Rather than a pronounced topic of its own, epistemological and ontological experimentations at the crossroads of the conceptual and the empirical have been an underlying theme throughout the first five volumes of NatureCulture. From ethnographic explorations of the experimental sciences to thought experiments in science fiction, this line of inquiry aimed to capture the ongoing and recursive relatedness of scientific and social worlds in the making.


I define experiments in a broad sense as technical-social assemblies that arrange and gather data about interventions into the world toward the possibility of making something different happen. In this sense experiments are conjectural future-making assemblages. In experimentality, access to different futures can be conditional on attaching to experiments. (...) 

Experimentality hails life as composed of potential, of chances, of possibilities for becoming, of manipulable relations that can be triggered and altered, if only the right protocol and technique can be deployed.

Michelle Murphy, The Economization of Life, Duke University Press, pp.80-81

From naturecultures...

In the first article ever published in the journal NatureCultureCasper Bruun Jensen discussed a series of variations that take their vantage point from the entanglement of the conceptual and the empirical across anthropology and STS. 

In the following section, we can see how an experimental setting that extends beyond the laboratory becomes a site where emic and etic feed into one another.

Folding together emic and ethic in a psychological field test

In her recent book Natural Reflections (Smith 2010: 2–5), B. H. Smith explains how, in the early 1950s, Marion Keech, resident of a town in the U.S. Midwest, called on...Read more

It is such an ongoing experimental engagement with actors, scales, ontologies, perspectives, etc., Jensen argues, that can help us to suspend the reproduction of common sense ideas about the "human" and the "social". 

As Natasha Myers in her article in volume 3 showed, common sense ideas of nature and culture are challenged again in the laboratory of plant scientists. She introduced the reader to the emerging sciences of plant sensing through ethnographic conversations in American and German molecular biology laboratories. Building on her earlier work, Myers explored the affective and experimental entanglements of plants and scientists that tunes the latter into the rich sensory worlds of the former. She asked: “Is it possible that practitioners’ sensoria get ‘vegetalized’ over the long duration of their experimental inquiry? If so, how might their vegetalized perceptions and imaginations shape the direction of their inquiry and the ways they think and talk about plants?” (Myers, Conversations on Plant Sensing, 42)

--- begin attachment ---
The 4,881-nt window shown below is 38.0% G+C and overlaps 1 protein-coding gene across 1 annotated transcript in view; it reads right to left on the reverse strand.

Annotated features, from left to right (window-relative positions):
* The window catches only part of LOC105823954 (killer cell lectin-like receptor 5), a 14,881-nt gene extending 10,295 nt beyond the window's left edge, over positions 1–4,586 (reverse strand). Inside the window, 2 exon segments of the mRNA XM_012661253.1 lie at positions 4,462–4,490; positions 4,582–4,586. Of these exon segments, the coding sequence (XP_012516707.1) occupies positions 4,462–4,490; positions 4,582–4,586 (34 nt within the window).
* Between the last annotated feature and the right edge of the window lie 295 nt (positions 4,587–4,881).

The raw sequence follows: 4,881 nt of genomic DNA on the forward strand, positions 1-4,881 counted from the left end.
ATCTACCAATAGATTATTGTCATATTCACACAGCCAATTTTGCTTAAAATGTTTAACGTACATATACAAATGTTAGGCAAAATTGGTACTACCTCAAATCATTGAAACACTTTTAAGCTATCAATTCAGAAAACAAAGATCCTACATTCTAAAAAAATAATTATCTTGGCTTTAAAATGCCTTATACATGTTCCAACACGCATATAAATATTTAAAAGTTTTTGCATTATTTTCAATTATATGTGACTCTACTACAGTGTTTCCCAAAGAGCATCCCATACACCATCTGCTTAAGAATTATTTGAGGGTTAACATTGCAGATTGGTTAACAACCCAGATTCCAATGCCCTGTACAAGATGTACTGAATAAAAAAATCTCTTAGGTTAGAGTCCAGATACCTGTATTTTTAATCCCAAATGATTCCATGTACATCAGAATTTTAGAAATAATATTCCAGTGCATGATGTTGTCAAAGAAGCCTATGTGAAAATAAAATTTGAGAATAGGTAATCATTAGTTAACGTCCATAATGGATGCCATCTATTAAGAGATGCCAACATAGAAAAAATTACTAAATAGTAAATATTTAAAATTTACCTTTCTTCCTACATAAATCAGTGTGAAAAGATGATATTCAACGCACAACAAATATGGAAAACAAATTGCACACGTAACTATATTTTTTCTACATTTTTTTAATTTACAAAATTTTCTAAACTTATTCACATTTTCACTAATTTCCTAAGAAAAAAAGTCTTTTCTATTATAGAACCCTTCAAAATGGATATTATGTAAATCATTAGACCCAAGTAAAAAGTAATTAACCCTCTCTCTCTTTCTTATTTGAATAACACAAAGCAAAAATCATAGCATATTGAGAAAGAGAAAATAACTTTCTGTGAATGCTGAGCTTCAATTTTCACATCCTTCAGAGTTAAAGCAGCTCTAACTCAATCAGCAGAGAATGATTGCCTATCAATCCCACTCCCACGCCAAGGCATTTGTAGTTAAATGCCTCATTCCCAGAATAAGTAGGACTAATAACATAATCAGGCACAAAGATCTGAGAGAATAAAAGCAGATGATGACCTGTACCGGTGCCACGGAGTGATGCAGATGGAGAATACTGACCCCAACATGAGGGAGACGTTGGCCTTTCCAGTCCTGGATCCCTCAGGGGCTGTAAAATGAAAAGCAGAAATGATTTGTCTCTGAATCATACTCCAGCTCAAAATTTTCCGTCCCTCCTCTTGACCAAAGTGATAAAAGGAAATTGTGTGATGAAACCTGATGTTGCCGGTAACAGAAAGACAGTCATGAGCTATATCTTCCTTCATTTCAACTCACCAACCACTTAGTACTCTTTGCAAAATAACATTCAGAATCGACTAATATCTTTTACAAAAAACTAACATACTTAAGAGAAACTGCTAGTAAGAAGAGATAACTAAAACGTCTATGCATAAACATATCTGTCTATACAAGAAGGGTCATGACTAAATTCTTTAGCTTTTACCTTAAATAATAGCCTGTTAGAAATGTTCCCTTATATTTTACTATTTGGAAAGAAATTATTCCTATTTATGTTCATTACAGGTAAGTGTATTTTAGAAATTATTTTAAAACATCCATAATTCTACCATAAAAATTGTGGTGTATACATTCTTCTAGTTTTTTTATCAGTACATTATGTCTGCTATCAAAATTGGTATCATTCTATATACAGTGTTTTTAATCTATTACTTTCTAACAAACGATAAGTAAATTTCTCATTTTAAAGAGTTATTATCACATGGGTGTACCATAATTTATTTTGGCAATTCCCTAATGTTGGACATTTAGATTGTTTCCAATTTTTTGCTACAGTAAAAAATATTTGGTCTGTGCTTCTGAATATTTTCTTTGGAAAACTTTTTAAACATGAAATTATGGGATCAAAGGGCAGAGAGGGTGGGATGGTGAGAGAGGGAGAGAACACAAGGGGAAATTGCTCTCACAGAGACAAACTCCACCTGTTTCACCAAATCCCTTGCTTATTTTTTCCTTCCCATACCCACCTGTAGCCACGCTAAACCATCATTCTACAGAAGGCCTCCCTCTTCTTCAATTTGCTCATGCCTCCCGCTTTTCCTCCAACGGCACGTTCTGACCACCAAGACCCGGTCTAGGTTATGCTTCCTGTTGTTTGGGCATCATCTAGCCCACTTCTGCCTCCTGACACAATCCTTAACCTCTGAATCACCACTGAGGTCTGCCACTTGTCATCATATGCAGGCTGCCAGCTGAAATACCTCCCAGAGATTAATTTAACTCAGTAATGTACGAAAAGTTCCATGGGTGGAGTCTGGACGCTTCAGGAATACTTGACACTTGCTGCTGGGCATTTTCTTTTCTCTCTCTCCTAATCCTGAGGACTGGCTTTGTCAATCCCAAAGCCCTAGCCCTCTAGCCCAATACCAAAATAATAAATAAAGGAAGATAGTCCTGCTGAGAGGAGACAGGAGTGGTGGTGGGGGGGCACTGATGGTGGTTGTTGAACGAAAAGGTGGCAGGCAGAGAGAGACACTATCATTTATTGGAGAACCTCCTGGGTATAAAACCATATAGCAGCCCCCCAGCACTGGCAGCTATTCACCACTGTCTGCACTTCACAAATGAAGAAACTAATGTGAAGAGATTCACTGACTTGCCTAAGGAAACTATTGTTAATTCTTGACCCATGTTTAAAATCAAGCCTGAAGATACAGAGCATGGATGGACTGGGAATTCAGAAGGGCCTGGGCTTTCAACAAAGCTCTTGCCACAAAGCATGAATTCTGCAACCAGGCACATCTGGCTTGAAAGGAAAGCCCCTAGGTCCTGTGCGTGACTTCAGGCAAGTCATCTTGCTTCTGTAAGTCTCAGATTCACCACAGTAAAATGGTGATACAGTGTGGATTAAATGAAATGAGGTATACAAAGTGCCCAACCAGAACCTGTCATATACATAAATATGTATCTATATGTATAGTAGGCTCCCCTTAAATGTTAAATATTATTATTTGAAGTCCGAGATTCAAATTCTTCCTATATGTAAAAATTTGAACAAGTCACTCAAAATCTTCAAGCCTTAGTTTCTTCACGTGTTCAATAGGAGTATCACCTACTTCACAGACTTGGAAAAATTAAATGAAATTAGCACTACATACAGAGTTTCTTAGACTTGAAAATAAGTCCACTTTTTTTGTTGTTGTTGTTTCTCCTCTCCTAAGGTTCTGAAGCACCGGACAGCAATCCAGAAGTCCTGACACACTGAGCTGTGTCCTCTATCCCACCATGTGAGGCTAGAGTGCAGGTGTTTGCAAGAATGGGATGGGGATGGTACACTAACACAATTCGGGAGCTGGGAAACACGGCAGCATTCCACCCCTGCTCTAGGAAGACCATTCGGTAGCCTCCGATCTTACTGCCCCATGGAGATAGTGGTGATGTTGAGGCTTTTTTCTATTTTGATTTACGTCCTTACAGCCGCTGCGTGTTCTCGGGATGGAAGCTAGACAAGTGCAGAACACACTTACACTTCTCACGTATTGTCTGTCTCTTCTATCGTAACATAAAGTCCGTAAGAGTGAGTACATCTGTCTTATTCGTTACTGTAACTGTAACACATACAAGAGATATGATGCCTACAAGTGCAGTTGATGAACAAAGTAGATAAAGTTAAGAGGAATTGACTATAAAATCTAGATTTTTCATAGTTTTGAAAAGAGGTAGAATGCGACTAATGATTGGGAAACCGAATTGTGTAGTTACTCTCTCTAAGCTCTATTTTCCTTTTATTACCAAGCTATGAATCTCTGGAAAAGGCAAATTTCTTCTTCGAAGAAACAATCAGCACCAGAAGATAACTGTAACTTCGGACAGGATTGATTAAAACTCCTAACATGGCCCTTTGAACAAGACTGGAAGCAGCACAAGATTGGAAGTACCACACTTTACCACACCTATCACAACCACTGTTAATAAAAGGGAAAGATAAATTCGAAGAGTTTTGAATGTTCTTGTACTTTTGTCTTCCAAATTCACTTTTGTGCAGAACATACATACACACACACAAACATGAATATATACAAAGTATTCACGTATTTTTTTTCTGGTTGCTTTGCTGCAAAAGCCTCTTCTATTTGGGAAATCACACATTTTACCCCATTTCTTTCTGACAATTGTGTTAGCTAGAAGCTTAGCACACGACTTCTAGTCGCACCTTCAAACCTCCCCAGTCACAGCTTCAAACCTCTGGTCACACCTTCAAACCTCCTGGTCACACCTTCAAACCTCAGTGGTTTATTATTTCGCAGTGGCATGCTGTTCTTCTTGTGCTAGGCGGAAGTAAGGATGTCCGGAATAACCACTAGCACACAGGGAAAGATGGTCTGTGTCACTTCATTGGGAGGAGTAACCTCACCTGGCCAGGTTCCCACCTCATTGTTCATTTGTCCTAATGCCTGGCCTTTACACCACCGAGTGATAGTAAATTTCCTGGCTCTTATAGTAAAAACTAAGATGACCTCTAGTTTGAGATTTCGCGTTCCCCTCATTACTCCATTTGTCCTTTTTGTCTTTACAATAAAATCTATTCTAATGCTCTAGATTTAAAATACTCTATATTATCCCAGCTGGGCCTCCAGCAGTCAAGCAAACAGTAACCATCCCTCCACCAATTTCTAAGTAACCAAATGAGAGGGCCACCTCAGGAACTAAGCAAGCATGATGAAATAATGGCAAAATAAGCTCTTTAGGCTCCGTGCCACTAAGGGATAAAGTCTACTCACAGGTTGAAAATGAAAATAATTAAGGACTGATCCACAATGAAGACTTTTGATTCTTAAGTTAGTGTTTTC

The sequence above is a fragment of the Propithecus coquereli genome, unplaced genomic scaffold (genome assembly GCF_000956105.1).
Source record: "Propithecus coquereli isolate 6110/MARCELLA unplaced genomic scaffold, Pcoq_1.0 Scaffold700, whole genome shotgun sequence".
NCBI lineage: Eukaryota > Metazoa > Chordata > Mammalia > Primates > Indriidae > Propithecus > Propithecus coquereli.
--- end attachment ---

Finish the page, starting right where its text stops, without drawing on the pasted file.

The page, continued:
Learning to be a sensing plant

[One of the plant scientists] tells me how her lab is trying to bring this sunflower experiment indoors, into controlled conditions. “We can do this in a growth chamber too. So we’ve got LED lights turned on sequentially to mimic the sun moving. And we have a camera that can monitor the...Read more

Experimenting with plants can change the very meanings of sense and cognition—both for humans and for other living beings illustrating Michelle Murphy’s argument quoted at the beginning of this section that experiments are future-making assemblages. In these laboratories, scientific knowledge of life and are becoming with the sensory worlds of plants. 

Experimental Ecologies